2023 Tax Plan - Outline


2023 Tax Plan - International Tax Alert

2023 Tax Plan - Budget Day (Prinsjesdag)

On 20 September 2022, the government submitted the 2023 Tax Plan package to the House of Representatives.

20 September 2022


On 20 September 2022, the Dutch Ministry of Finance published the government’s tax plan for 2023. The plan includes limited proposals and a few announced measures that are relevant for international companies. The key topics are discussed below.

The bill will be discussed by parliament, but it is expected to be finalized by the end of 2022, taking effect as from 2023.

Webcast Tax Plan

On Wednesday 21 September Corina van Lindonk, Aart Nolten and Eddo Hageman discussed Tax Plan 2023.

View (in Dutch)

Changes to the corporate income tax rate

The Tax Plan 2023 introduces a change in the corporate income tax brackets. It is proposed to lower the first bracket from EUR 395,000 to EUR 200,000. Additionally, the applicable corporate income tax rate for the first bracket (the ‘step-up rate’) will be increased from 15% to 19%. The headline rate of 25.8% remains unchanged.


Year 2022 2023
Step-up rate 15.0% (taxable amount up to EUR 395,000) 19.0% (taxable amount up to EUR 200,000)
Headline rate 25.8% (taxable amount above EUR 395,000) 25.8% (taxable amount above EUR 200,000)

Increase in general rate property transfer tax

The general property transfer tax rate will be increased to 10.4% as of 1 January 2023, up from 8%. This rate applies to the acquisition of all property, except for homes that serve as the acquirer’s primary residence. The latter is generally subject to a rate of 2%.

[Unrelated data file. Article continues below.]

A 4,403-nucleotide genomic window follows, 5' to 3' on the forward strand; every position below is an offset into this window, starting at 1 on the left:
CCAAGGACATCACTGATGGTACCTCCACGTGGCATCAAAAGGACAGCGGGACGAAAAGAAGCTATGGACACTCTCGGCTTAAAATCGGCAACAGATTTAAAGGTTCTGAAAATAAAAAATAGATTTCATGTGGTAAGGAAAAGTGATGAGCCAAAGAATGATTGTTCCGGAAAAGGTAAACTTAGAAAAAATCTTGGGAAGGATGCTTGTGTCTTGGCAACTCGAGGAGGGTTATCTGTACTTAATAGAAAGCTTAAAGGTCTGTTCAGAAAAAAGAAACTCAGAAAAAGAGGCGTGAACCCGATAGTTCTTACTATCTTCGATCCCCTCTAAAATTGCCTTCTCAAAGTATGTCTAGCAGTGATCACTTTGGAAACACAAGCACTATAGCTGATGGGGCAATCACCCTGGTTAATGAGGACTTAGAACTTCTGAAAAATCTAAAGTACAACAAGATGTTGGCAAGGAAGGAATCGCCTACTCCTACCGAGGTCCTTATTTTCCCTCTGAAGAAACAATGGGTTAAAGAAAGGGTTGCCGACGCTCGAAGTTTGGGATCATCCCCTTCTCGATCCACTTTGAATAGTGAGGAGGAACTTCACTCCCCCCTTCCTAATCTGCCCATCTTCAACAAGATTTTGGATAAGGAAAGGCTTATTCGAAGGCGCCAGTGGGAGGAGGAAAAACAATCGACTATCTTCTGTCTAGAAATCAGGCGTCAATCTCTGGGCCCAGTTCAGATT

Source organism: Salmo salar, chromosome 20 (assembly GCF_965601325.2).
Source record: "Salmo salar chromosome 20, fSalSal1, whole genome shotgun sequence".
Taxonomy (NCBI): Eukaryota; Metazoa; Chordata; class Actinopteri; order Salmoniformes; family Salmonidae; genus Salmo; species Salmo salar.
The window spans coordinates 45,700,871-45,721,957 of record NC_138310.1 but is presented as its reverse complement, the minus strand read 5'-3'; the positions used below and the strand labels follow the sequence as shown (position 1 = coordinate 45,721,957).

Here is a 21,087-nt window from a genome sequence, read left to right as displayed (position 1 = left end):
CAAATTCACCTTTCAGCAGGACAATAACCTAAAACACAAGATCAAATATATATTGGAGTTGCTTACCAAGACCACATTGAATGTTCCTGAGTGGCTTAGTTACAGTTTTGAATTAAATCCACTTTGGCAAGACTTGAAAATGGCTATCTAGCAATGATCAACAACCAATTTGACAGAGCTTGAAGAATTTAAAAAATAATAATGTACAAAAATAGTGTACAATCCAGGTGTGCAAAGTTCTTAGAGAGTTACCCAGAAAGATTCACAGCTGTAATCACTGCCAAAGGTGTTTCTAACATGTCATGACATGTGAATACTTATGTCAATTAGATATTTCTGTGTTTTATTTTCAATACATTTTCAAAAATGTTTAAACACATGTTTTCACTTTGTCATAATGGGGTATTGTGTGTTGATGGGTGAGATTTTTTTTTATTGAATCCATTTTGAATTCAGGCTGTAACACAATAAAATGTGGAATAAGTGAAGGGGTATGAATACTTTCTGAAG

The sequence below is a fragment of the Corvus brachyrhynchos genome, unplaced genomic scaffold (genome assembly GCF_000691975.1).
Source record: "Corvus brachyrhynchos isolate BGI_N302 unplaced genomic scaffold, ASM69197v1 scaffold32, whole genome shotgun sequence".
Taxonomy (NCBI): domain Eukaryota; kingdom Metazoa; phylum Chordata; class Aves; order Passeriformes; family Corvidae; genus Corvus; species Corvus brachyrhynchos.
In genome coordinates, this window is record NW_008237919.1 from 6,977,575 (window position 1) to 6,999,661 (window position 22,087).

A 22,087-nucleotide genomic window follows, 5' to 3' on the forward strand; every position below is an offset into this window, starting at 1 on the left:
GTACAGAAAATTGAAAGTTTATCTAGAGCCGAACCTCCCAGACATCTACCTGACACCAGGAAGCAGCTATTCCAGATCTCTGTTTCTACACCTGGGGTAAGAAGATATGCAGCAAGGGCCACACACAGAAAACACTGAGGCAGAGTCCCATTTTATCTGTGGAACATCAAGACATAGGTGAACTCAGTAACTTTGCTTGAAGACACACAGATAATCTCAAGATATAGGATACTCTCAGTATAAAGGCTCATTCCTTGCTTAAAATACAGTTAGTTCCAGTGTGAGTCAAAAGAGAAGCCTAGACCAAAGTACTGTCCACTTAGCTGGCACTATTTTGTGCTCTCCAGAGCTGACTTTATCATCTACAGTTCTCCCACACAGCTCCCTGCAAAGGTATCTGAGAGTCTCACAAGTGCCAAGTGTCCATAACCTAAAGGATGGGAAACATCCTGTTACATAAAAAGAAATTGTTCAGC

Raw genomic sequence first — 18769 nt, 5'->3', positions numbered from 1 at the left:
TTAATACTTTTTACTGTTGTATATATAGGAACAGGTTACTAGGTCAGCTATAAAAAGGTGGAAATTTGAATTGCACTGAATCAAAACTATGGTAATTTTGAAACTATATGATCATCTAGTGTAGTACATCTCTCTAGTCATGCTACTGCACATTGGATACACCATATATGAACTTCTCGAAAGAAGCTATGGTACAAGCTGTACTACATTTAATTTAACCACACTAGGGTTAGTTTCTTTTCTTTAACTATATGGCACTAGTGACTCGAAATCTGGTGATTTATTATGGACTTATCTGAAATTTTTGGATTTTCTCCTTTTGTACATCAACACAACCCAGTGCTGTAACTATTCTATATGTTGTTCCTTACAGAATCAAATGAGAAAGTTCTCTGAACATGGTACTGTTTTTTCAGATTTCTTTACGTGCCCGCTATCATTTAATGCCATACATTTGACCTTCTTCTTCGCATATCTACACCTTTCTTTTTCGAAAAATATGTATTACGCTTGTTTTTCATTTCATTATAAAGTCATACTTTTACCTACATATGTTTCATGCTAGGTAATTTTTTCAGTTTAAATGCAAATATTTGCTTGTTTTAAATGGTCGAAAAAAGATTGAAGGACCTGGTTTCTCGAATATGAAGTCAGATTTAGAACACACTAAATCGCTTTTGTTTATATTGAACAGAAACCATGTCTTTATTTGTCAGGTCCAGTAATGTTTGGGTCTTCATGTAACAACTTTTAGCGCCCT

Tightening of the 30% facility

Under certain conditions, employees recruited abroad to be employed by a withholding agent in the Netherlands may apply the so-called 30% facility, under which part of the agreed wage is regarded as a tax-free reimbursement for extraterritorial costs for a maximum of five years. This facility will be limited as of 1 January 2024 to 30% of the standard under the Senior Executives in the Public and Semi-Public Sector (Standards for Remuneration) Act (WNT) (2022: EUR 216,000). Transitional rules apply to employees that benefit from the regime for a maximum of 2 years (2024 and 2025) provided these employees are already subject to the 30% facility in 2022.

Other announced measures

The State Secretary already announced several additions to the above measures which are of interest to international companies. These will either be included in the current tax plans (amendment to the Dutch mining Act) or in the tax plans for 2024 (changes to the regime of fiscal investment institutions).

Amendment to Dutch mining Act

To compensate Dutch households for the increased energy costs, the Dutch government proposes to temporarily introduce an additional cijns rate. Cijns is a fee on the turnover generated from the production and exploration of oil and gas in the Netherlands. The temporary cijns rate of 65% will apply on turnover specifically generated from the sale of natural gas at a price higher than EUR 0.50 per m3 during 2023 and 2024. The Dutch government expects to be able to conclude agreements with oil- and gas producers to replace the additional cijns rate with a solidarity contribution from these producers over 2023 and 2024.

Besides this measure, the European Commission announced on 14 September 2022, among others, a temporary solidarity contribution on excess profits realized by companies in the financial year 2022 generating at least 75% of their turnover in the oil, gas, coal and refinery sector. As a result, profits realized by these companies in 2022 which are above a 20% increase on the average profits of the previous three fiscal years, should then be subject to a tax rate of at least 33%. As this is a recent development, the Dutch government is in the phase of considering its response.

Changes to the regime of fiscal investment institutions

Entities that are subject to corporate income tax and that engage in investments can opt for the regime of the fiscal investment institution (fiscale beleggingsinstellingen, fbi’s), provided certain conditions are met. The taxable results of a fiscal investment institution are subject to a zero rate. In order to benefit from the regime, as of 2024 it is no longer allowed to directly invest in property (either located in the Netherlands or abroad).

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